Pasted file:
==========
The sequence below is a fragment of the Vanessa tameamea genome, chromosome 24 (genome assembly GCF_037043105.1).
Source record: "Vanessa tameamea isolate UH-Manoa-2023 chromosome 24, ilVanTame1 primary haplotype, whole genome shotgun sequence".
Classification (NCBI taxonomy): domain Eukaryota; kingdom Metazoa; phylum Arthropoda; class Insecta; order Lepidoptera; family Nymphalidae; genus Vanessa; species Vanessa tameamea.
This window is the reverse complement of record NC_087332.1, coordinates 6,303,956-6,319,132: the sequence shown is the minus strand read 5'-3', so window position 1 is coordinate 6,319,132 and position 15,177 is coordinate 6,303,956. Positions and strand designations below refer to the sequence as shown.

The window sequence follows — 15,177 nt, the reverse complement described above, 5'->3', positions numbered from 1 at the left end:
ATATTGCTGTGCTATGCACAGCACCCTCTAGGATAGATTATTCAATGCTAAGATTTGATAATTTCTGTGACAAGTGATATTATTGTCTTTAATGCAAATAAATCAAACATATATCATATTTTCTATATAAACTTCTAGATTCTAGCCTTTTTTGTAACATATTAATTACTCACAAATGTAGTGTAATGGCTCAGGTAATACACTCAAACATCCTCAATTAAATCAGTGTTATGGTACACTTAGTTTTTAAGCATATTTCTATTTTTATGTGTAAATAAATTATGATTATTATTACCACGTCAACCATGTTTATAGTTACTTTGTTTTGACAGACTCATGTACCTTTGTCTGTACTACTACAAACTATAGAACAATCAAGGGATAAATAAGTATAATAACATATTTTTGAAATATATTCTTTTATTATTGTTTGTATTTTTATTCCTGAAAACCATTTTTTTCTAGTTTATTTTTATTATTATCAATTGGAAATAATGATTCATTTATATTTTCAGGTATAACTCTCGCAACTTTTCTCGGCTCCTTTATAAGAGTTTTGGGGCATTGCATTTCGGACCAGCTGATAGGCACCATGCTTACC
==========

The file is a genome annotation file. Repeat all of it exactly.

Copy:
The sequence below is a fragment of the Vanessa tameamea genome, chromosome 24 (genome assembly GCF_037043105.1).
Source record: "Vanessa tameamea isolate UH-Manoa-2023 chromosome 24, ilVanTame1 primary haplotype, whole genome shotgun sequence".
Classification (NCBI taxonomy): domain Eukaryota; kingdom Metazoa; phylum Arthropoda; class Insecta; order Lepidoptera; family Nymphalidae; genus Vanessa; species Vanessa tameamea.
This window is the reverse complement of record NC_087332.1, coordinates 6,303,956-6,319,132: the sequence shown is the minus strand read 5'-3', so window position 1 is coordinate 6,319,132 and position 15,177 is coordinate 6,303,956. Positions and strand designations below refer to the sequence as shown.

The window sequence follows — 15,177 nt, the reverse complement described above, 5'->3', positions numbered from 1 at the left end:
ATATTGCTGTGCTATGCACAGCACCCTCTAGGATAGATTATTCAATGCTAAGATTTGATAATTTCTGTGACAAGTGATATTATTGTCTTTAATGCAAATAAATCAAACATATATCATATTTTCTATATAAACTTCTAGATTCTAGCCTTTTTTGTAACATATTAATTACTCACAAATGTAGTGTAATGGCTCAGGTAATACACTCAAACATCCTCAATTAAATCAGTGTTATGGTACACTTAGTTTTTAAGCATATTTCTATTTTTATGTGTAAATAAATTATGATTATTATTACCACGTCAACCATGTTTATAGTTACTTTGTTTTGACAGACTCATGTACCTTTGTCTGTACTACTACAAACTATAGAACAATCAAGGGATAAATAAGTATAATAACATATTTTTGAAATATATTCTTTTATTATTGTTTGTATTTTTATTCCTGAAAACCATTTTTTTCTAGTTTATTTTTATTATTATCAATTGGAAATAATGATTCATTTATATTTTCAGGTATAACTCTCGCAACTTTTCTCGGCTCCTTTATAAGAGTTTTGGGGCATTGCATTTCGGACCAGCTGATAGGCACCATGCTTACC